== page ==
Constantine the Great (ca. 272-337)Constantine the Great (ca. 272-337) - Constantine was the last significant emperor of what we traditionally think of as the Roman Empire. And it was during his reign and due mostly to his actions that the empire was transformed from old to new.  In fact, the steps that he took were responsible for extending the Roman Empire's life far beyond what it would have been without his reforms. Not that he had much choice; he simply examined events as they were happening and reacted in the best way possible to preserve it. The transformation occurred primarily due to two major changes during his reign. One, he moved the capital of the empire from Rome to the Greek city of Byzantium. Although it was not yet an official split of the kingdom into two, it was a first step. Diocletian had actually laid the foundation for the eventual split by his establishment of the tetrarchy in 293. The Roman Empire was unevenly divided in terms of its wealth. The eastern region had the lion's share. As the older half, it was much more developed than the west. Greece, Egypt, Asia Minor all had had civilizations stretching back centuries. The west, by comparison, was new and underdeveloped. Constantine realized that the empire would be more manageable from the east. In effect, he was abandoning the west. It was slowly deteriorating under Roman corruption and neglect, although the empire would still technically be united for several more years. Byzantium was ideally located for the new capital. Situated on the Bosphorus, it was surrounded by water on three sides making it easy to defend and highly conducive to trade by sea. Constanine renamed it "New Rome", but the Romans quickly referred to it as Constantinople in honor of of the emperor who made it the capital.


Constantine the Great (ca. 272-337)The other big change was his "conversion" to Christianity (I put conversion in parentheses because many Christian scholars question its authenticity). The conversion famously occurred in 312 at the Battle of Milvian Bridge. Constantine's transition to emperor was not a smooth one. Recall that Diocletian's own ascension was not without conflict. Recall also that, in an attempt to more efficiently govern the empire, Diocletian had appointed both Maximian and Constantius to help him rule (See Diocletian). Well Constantius was the father of Constantine, and Maximian was the father of a man named Maxentius. Upon retiring, Diocletian compelled Maximian to retire as well, with the expectation that Constantine and Maxentius would take over. And upon his own father's death in 306, Constantine assumed power. However, Galerius, the fourth member of the original tetrarchy, refused to recognize Maxentius' authority. The tetrarchy had divided the empire into regions. Constantine initially controlled the region "beyond the Alps", essentially Gaul and Britannia. Maxentius, who was resentful of Constantine, responded by seizing power in Rome and claiming Italy as his region. Like so many times in Rome's past, multiple claimants to the throne led to civil war. Galerius, who controlled the east, responded to Maxentius's move by sending an army to Italy to depose him. It failed, and Maxentius strengthened his hold on power. However, he was not popular with the Roman citizens. Initially, Constantine remained aloof and simply monitored events from the north. This had the dual effect of letting his rivals fight until only one was left, and raising his stature among the people by appearing to be uninterested in power.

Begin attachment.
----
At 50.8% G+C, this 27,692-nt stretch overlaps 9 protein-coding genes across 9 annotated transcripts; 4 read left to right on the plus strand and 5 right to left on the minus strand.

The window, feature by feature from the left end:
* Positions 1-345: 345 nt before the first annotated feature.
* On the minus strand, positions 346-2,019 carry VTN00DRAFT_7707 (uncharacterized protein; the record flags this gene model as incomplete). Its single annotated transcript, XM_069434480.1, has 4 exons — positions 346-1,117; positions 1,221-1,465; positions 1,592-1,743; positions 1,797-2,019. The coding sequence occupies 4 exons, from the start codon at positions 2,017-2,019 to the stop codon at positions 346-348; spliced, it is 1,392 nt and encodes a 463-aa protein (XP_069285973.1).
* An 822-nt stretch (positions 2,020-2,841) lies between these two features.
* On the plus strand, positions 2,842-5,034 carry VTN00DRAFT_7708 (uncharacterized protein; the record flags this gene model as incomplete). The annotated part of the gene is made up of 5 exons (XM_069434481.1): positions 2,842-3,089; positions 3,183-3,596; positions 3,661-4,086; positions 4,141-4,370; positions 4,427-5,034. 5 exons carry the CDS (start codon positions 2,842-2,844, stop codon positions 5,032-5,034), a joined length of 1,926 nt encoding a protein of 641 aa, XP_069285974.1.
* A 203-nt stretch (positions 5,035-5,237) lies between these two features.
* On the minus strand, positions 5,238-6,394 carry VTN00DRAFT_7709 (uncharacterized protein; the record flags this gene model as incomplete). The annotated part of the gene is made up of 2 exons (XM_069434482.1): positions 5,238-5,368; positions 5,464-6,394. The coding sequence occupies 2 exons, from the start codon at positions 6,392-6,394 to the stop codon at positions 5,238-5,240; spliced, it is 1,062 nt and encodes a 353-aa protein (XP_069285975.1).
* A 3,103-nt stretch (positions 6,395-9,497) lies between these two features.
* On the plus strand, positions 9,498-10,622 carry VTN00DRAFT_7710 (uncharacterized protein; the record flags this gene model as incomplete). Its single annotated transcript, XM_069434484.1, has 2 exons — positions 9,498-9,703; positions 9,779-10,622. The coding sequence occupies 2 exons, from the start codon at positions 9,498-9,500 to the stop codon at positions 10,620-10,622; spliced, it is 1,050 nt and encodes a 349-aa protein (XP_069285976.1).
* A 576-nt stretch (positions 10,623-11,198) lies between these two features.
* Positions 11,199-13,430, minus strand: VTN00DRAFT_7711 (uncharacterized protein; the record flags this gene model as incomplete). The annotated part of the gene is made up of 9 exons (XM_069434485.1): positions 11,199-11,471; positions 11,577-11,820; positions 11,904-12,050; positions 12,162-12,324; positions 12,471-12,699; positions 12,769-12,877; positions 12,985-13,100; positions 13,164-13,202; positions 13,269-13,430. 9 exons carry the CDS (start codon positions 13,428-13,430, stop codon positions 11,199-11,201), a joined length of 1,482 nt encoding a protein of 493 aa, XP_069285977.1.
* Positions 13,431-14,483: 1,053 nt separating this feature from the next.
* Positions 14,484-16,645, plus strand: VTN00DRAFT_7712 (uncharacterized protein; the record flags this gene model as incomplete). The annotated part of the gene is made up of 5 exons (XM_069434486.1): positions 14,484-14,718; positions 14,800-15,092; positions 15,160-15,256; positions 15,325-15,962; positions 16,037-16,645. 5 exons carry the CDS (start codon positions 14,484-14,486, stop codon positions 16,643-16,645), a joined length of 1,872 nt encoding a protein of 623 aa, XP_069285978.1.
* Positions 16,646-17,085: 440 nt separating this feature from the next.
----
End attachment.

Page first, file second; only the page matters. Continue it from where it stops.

Constantine the Great (ca. 272-337)After defeating Galerius' army, Maxentius stood alone, and Constantine decided to make his move. He marched his army south into Italy. Maxentius heard of his approach and prepared to counter Constantine's move. Initially, he planned to barricade himself within Rome's walls and force Constantine to siege it. However, he had become so unpopular in Rome that unrest began to grow. So he decided that an open confrontation was better. He was able to raise an army about twice the size of Constantine's and was confident of victory. Before the battle, Constantine reportedly received a sign which would guarantee his victory. The event is recorded differently in two sources. According to Lactantius, he had a dream the night before in which a voice told him to emblazon his army's shields with with the sign of Christ, which is known as a Chi Rho. However, Eusebius writes that while marching to battle, the sign appeared in the sky, with the message, In Hoc Signo Vinces (with this sign, you will conquer). And so, when the two armies met at Milvian Bridge, Maxentius' men noticed a symbol on the shields of the opposing army with which they were unfamiliar. Despite being outnumbered two to one, Constantine won the battle in short order. His cavalry broke the enemy's after the initial engagement. And his infantry pushed the opposing infantry back into the Tiber where they were hacked down or quickly drowned. Constantine credited Christ with his victory and was now sole ruler in the west. In the interim, Galerius died in 311 and a man named Lucinius seized power in the east. Initially, Constantine and Lucinius formed an uneasy alliance and jointly issued the Edict of Milan in 313, recognizing Christianity along with all existing religions throughout the empire. However, their alliance fell apart by 324 and the two were engaged in a second civil war. Constantine won a series of victories, culminating in the Battle of Chrysopolis. Constantine was now sole ruler of the Roman Empire which opened the way for the aforementioned transfer of the capital to Constantinople. He reigned until his death in 337.